• Can we reduce variation in customer or internal requirements? How can necessary variation be addressed most effectively?
        • Are there common prioritisation rules in place throughout the value stream?


        • Is redundant or unnecessary technology involved?
        • Is the available technology fully utilised?
        • Are the systems interconnected to optimise data movement?


        • How can higher-quality input be received by each process in the value stream (to improve the %C&A metric)?
        • Is there an opportunity to standardise and error proof work?

        Labor Effort

        • How can we eliminate unnecessary non-value-adding work?
        • How can we reduce the labor effort in necessary non-value-adding work?
        • How can we optimise value-adding work?

        Value Stream Management

        • Do policies need to be changed to enable improved performance?
        • Are there organisation departmental reporting structures that can be changed to reduce conflicting goals or align resources?
        • Do existing performance metrics (if any) encourage desired behaviours and discourage dysfunctional behaviour?
        • What key performance indicators (KPIs) will we use to monitor value stream performance?
        • Who will monitor the KPIs? How frequently? Who else will results be communicated to?
        • What visual systems can be created to aid in managing and monitoring the value stream?
        • Are the key processes within the value stream clearly defined with their own KPIs, standardised appropriately, and measured and improved regularly?
      • If too many ideas is your issue, you can plot each idea on a PACE chart. The axis are execution ease vs anticipated benefit, and then lines are drawn to create zones of Priority, Action, Consider or Eliminate.
      • Example
    • Laying out the future state value stream map
      • Follow the same process as mapping the current state, but you’re now using estimates.
      • Create a new timelines and calculate the summary metrics as before.
      Current State
      Projected Future State
      Projected % Improvement
      Total Lead Time
      9.5 days
      3.5 days
      Total Process Time
      180 minutes
      160 minutes
      Activity Ratio
      Rolled % Complete & Accurate
      User defined
      User defined
    • Note the improvements that need to be made to realise the improvements on the map in kaizen bursts (jagged speech bubbles).

Developing the Transformation plan

  • Elements of the Transformation Plan:
    • Value Stream Name, Accountable Parties, and Date Created
    • Scheduled Review Dates: Conduct regular review meetings to ensure progress; weekly for aggressive time frames or monthly for longer-term plans.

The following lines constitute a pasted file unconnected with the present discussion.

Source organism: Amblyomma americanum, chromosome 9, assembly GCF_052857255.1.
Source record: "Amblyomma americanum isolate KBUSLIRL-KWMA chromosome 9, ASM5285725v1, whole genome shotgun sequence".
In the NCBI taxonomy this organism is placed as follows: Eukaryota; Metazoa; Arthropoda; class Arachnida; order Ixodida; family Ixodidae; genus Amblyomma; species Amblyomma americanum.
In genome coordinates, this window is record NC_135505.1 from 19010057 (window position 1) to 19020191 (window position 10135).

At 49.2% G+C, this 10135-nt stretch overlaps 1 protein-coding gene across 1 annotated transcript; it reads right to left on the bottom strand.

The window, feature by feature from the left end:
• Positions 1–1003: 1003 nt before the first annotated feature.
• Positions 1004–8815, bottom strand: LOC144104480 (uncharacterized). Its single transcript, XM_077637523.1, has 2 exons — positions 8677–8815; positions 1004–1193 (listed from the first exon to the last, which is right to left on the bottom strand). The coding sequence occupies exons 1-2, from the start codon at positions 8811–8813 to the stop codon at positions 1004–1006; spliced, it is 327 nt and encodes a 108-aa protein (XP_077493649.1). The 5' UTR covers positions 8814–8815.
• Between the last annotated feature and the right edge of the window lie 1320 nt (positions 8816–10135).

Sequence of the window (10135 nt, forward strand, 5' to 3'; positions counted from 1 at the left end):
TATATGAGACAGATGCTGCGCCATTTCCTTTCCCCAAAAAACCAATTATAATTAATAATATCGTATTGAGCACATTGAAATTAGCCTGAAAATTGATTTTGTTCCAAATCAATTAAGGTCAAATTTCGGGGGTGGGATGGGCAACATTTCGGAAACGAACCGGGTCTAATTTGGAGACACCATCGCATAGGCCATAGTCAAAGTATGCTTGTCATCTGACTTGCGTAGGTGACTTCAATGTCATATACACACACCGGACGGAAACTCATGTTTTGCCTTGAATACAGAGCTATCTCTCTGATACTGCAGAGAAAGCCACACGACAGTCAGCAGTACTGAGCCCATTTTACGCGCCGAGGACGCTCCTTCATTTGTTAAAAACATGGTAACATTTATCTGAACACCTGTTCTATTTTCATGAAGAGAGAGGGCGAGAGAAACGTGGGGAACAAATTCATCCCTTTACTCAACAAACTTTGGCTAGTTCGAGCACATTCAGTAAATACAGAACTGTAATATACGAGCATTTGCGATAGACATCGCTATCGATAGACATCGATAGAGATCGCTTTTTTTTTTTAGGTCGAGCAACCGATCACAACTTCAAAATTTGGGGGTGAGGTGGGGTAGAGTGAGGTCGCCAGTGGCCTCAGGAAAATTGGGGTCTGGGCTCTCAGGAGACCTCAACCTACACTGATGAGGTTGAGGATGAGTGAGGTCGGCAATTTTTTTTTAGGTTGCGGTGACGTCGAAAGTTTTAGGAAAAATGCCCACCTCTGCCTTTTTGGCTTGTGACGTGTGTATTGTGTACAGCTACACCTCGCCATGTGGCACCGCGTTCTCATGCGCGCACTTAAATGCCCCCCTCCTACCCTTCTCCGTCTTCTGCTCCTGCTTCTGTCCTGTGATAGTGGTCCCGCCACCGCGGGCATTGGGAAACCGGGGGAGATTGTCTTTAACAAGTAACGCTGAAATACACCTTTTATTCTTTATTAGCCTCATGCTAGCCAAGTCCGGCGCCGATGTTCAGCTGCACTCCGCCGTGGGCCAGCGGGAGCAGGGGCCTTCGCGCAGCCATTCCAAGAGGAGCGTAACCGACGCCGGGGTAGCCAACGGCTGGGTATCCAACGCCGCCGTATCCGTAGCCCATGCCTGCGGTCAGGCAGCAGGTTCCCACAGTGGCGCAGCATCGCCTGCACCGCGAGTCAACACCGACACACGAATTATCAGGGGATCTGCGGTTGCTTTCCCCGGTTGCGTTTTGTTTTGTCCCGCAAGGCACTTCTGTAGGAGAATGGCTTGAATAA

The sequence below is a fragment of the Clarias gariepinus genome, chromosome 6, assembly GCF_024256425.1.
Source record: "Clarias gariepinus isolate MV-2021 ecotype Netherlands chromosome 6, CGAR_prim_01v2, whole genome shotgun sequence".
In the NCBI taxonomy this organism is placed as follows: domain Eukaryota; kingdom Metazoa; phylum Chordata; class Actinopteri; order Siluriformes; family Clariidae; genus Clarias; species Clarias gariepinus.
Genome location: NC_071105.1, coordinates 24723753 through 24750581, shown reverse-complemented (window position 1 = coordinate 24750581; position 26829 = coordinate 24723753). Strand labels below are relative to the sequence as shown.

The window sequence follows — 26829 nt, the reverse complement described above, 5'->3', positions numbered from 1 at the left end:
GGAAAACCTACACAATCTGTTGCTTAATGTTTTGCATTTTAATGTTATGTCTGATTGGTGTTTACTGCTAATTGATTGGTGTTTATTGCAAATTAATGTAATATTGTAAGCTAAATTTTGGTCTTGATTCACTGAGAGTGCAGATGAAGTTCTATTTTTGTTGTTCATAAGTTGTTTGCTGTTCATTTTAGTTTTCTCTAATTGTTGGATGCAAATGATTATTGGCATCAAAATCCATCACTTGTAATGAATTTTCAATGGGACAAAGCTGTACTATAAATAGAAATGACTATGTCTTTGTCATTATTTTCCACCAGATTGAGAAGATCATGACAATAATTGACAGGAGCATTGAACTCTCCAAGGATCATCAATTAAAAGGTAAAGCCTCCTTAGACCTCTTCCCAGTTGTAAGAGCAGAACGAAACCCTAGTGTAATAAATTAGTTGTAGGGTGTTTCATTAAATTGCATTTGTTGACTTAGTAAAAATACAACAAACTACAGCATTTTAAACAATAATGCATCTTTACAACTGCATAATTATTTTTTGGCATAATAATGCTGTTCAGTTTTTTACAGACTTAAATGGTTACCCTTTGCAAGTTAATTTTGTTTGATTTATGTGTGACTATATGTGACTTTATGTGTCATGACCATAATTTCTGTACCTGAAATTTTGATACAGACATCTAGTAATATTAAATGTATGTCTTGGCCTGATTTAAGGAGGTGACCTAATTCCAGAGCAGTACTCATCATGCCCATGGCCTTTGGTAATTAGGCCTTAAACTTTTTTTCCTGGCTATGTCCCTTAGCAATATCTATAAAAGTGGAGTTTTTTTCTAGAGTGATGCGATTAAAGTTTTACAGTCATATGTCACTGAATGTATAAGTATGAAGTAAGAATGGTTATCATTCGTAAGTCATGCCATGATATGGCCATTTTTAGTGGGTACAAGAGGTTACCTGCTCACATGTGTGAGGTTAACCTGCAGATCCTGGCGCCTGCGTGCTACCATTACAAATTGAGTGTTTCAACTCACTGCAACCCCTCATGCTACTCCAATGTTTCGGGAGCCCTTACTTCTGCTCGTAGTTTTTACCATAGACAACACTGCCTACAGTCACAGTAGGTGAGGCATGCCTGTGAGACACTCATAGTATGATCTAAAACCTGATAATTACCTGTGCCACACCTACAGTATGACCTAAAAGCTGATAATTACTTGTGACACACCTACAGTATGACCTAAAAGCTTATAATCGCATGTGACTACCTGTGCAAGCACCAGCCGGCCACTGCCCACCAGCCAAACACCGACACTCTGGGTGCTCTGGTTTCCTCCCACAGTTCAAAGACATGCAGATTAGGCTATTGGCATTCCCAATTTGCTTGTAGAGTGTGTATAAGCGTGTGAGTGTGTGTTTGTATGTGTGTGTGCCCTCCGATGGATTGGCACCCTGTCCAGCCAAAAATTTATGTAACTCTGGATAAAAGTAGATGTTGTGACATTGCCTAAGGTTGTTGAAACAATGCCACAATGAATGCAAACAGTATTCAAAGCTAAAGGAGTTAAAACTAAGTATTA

• Future State Value Stream Map Block Numbers: Identify the process blocks that will be affected by the improvements.
    • Measurable Target: Define specific objectives related to countermeasures and hypothesise the anticipated results.
    • Proposed Countermeasures: List improvements from kaizen bursts on the future state map and how they will be executed.
  • Execution Methods:
    • Just-Do-Its: Quick wins that can be accomplished rapidly with minimal cross-functional involvement.
    • Kaizen Events: Planned events focusing on rapid improvements executed within two to five days, promoting PDCA thinking and process flow redesign.
    • Projects: More complex improvements managed under a more traditional project framework, possibly involving capital investment or technology modifications.
  • Encourage daily kaizen activities as a vital part of value stream transformation, tightly managed within defined time frames.
  • Appoint a sole accountable party, often the value stream champion, for driving change and providing regular updates to the executive sponsor and senior leadership team.
  • Regular plan reviews are crucial for maintaining accountability and ensuring progress, ideally by attending or monitoring transformation plan review meetings on a regular basis.
  • Keep the progress section of the plan updated and highly visual to easily track advancements and delays.
  • Use formal agreement methods when necessary to demonstrate commitment from leadership and ensure plan execution.
  • Conduct a final briefing to secure buy-in, addressing the need to reprioritize work, raise possible objections to the future state, and outline resources needed.
  • Caution against negotiating for shorter timelines than necessary, emphasizing the need to maintain communication with the gemba for real-world insights.
  • Designate a specific individual as the owner responsible for the execution, monitoring, and updates of the transformation plan.
  • Use visual tools to depict planned time frames for execution, keeping track of the start and end points of each improvement.

Achieving the Transformation

  • Executing improvement and sustaining the gains is often the toughest part of the improvement process.
  • Executing and sustaining change requires a different set of organisational behaviours than those required for planning.
  • Value stream improvement needs to be tied to business needs, organisational goals and priorities and supported by leadership.
  • Representation from all of the key functions is vital to gain the support of leaders in the areas that will be affected by the proposed changes.
  • Including leaders who can influence and authorise change reduces the amount of internal selling that has to be done afterwards.